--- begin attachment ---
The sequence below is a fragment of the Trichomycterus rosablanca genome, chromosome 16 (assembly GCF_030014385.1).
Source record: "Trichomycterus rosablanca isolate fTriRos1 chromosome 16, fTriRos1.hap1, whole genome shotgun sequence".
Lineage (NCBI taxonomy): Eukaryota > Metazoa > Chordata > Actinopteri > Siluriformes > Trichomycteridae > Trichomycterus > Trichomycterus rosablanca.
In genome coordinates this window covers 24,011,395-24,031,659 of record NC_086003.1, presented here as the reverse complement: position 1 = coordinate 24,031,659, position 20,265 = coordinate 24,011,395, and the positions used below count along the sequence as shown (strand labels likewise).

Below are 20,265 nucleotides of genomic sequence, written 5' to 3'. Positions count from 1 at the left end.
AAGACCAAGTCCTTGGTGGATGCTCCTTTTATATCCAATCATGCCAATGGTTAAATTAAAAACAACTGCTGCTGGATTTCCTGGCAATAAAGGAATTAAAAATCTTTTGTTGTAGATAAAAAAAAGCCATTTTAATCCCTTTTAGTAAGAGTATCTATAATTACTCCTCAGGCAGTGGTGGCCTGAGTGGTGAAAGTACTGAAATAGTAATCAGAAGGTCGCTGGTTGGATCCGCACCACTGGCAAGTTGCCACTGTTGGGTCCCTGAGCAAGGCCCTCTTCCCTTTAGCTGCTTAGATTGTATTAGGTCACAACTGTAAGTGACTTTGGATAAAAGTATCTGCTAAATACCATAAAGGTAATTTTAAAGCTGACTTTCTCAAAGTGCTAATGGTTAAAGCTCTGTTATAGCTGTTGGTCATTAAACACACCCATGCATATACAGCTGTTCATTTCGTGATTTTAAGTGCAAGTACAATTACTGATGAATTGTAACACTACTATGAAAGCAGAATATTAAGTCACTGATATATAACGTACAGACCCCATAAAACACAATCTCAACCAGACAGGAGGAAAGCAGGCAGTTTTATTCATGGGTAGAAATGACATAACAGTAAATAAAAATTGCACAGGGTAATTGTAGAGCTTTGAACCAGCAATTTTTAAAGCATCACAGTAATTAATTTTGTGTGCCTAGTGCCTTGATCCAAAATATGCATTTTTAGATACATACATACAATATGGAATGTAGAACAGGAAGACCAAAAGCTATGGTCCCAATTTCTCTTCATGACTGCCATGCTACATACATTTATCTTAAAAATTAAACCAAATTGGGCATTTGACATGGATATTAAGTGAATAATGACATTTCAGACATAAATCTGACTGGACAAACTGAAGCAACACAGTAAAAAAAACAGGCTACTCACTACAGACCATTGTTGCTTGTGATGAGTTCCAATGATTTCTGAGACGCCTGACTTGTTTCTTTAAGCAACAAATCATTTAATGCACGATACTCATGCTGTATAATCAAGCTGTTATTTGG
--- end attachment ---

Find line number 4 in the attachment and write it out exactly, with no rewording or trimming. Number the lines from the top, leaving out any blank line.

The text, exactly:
In genome coordinates this window covers 24,011,395-24,031,659 of record NC_086003.1, presented here as the reverse complement: position 1 = coordinate 24,031,659, position 20,265 = coordinate 24,011,395, and the positions used below count along the sequence as shown (strand labels likewise).